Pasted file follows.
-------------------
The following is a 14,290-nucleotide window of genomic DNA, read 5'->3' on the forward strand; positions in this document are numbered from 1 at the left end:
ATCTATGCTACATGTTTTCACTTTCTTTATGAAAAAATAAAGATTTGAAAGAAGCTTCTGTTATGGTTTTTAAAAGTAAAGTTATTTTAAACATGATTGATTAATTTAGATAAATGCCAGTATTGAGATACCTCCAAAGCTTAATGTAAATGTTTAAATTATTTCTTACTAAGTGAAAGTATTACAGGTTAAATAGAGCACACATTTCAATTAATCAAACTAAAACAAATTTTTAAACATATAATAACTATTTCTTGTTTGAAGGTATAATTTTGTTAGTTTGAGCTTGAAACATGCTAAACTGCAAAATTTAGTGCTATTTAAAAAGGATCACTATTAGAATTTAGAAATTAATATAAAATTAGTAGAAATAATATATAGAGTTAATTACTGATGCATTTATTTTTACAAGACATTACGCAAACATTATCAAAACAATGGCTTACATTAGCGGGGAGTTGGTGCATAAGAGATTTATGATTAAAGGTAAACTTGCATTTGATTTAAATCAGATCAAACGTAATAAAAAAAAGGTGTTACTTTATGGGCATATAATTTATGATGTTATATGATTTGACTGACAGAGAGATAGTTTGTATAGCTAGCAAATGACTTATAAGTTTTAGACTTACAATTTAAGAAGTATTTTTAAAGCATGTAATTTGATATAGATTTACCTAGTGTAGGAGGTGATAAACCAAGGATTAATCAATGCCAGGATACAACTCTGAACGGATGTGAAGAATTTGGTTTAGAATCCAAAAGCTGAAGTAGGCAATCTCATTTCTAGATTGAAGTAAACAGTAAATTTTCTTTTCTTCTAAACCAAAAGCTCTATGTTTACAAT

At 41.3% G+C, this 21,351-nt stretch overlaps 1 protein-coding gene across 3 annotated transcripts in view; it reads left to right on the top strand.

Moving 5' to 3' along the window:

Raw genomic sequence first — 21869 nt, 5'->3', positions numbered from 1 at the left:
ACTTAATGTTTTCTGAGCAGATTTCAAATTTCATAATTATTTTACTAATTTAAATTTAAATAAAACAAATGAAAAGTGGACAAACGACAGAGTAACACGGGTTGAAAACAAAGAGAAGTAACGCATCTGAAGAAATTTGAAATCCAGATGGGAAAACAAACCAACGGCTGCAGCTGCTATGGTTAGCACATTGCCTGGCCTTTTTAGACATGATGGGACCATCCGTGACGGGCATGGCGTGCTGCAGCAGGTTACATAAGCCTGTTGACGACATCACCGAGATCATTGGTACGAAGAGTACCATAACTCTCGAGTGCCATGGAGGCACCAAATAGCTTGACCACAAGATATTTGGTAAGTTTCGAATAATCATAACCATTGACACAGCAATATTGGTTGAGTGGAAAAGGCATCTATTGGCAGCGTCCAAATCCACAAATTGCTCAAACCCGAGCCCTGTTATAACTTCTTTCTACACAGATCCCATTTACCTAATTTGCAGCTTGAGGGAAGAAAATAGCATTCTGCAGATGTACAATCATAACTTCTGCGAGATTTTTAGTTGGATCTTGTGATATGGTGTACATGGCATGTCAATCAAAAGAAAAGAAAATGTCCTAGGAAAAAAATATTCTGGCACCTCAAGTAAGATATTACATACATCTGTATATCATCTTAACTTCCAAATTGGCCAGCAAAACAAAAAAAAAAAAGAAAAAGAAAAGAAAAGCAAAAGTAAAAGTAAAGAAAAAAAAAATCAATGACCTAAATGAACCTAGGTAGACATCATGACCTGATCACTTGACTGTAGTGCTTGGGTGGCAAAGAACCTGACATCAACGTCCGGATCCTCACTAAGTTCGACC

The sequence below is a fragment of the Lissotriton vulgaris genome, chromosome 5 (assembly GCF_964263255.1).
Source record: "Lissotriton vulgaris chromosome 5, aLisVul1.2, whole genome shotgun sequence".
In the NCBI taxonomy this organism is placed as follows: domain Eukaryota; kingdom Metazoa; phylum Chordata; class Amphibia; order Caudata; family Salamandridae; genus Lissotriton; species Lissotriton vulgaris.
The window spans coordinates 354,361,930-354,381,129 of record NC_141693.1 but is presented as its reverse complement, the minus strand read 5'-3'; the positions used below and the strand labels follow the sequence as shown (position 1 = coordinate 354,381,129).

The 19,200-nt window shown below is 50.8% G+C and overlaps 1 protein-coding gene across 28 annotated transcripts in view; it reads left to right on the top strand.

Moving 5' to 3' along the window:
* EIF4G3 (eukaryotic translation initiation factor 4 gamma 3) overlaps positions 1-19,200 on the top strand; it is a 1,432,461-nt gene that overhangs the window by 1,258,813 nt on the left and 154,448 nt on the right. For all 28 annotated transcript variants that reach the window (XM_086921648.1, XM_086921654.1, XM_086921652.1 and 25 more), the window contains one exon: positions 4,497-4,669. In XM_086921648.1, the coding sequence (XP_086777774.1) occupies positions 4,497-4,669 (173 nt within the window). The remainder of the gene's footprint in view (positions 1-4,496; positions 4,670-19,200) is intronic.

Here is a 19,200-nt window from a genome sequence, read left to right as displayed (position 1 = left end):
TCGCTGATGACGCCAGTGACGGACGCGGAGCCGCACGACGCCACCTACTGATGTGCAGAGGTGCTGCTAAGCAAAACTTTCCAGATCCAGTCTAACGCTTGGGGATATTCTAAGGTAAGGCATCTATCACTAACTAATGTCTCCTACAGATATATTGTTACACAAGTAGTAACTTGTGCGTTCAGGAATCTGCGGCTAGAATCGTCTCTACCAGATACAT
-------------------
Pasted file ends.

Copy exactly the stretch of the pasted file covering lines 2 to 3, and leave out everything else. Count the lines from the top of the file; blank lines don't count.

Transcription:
ATCTATGCTACATGTTTTCACTTTCTTTATGAAAAAATAAAGATTTGAAAGAAGCTTCTGTTATGGTTTTTAAAAGTAAAGTTATTTTAAACATGATTGATTAATTTAGATAAATGCCAGTATTGAGATACCTCCAAAGCTTAATGTAAATGTTTAAATTATTTCTTACTAAGTGAAAGTATTACAGGTTAAATAGAGCACACATTTCAATTAATCAAACTAAAACAAATTTTTAAACATATAATAACTATTTCTTGTTTGAAGGTATAATTTTGTTAGTTTGAGCTTGAAACATGCTAAACTGCAAAATTTAGTGCTATTTAAAAAGGATCACTATTAGAATTTAGAAATTAATATAAAATTAGTAGAAATAATATATAGAGTTAATTACTGATGCATTTATTTTTACAAGACATTACGCAAACATTATCAAAACAATGGCTTACATTAGCGGGGAGTTGGTGCATAAGAGATTTATGATTAAAGGTAAACTTGCATTTGATTTAAATCAGATCAAACGTAATAAAAAAAAGGTGTTACTTTATGGGCATATAATTTATGATGTTATATGATTTGACTGACAGAGAGATAGTTTGTATAGCTAGCAAATGACTTATAAGTTTTAGACTTACAATTTAAGAAGTATTTTTAAAGCATGTAATTTGATATAGATTTACCTAGTGTAGGAGGTGATAAACCAAGGATTAATCAATGCCAGGATACAACTCTGAACGGATGTGAAGAATTTGGTTTAGAATCCAAAAGCTGAAGTAGGCAATCTCATTTCTAGATTGAAGTAAACAGTAAATTTTCTTTTCTTCTAAACCAAAAGCTCTATGTTTACAAT

At 41.3% G+C, this 21,351-nt stretch overlaps 1 protein-coding gene across 3 annotated transcripts in view; it reads left to right on the top strand.